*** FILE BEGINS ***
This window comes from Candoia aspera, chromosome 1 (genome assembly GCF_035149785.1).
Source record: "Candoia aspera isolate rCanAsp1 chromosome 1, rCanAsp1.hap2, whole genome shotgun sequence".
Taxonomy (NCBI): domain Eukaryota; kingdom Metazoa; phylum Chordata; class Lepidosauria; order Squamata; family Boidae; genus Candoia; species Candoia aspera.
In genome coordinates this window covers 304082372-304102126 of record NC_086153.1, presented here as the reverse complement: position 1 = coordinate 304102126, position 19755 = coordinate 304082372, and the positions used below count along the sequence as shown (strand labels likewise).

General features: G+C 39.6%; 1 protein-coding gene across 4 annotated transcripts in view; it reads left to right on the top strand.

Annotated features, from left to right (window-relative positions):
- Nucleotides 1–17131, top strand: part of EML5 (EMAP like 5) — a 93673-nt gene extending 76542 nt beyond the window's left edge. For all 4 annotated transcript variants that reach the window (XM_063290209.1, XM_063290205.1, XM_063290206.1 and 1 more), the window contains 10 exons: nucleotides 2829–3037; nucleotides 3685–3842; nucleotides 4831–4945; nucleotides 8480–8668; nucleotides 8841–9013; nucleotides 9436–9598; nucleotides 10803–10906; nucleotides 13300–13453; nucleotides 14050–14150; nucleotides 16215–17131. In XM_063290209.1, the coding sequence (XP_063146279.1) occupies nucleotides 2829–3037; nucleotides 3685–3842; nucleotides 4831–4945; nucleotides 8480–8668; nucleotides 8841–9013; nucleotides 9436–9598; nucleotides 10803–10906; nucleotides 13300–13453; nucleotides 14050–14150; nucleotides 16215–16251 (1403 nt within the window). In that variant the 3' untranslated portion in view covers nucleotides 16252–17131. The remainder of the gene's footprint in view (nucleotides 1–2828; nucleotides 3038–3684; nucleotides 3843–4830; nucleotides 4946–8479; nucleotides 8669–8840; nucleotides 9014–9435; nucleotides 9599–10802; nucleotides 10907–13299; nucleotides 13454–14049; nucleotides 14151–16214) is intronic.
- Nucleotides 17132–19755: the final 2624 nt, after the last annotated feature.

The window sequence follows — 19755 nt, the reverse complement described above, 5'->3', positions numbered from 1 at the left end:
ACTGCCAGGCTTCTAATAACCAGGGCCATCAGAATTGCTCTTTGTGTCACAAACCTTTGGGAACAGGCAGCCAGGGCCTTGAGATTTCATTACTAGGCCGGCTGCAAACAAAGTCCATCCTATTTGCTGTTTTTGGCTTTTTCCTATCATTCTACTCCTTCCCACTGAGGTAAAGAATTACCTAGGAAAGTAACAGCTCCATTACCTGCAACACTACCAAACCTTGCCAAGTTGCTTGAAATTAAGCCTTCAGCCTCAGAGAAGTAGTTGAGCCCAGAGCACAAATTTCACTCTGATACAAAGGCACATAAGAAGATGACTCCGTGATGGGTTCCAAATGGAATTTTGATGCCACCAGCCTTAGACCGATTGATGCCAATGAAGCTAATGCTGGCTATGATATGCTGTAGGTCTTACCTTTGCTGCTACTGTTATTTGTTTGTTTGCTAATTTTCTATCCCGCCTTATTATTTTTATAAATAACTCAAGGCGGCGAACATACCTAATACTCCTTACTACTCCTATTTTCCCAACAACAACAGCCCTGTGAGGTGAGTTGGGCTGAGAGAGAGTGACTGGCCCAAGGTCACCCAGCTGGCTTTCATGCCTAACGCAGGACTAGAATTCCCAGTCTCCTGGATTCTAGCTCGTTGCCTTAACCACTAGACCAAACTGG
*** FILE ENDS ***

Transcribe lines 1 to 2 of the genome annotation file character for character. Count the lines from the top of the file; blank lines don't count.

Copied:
This window comes from Candoia aspera, chromosome 1 (genome assembly GCF_035149785.1).
Source record: "Candoia aspera isolate rCanAsp1 chromosome 1, rCanAsp1.hap2, whole genome shotgun sequence".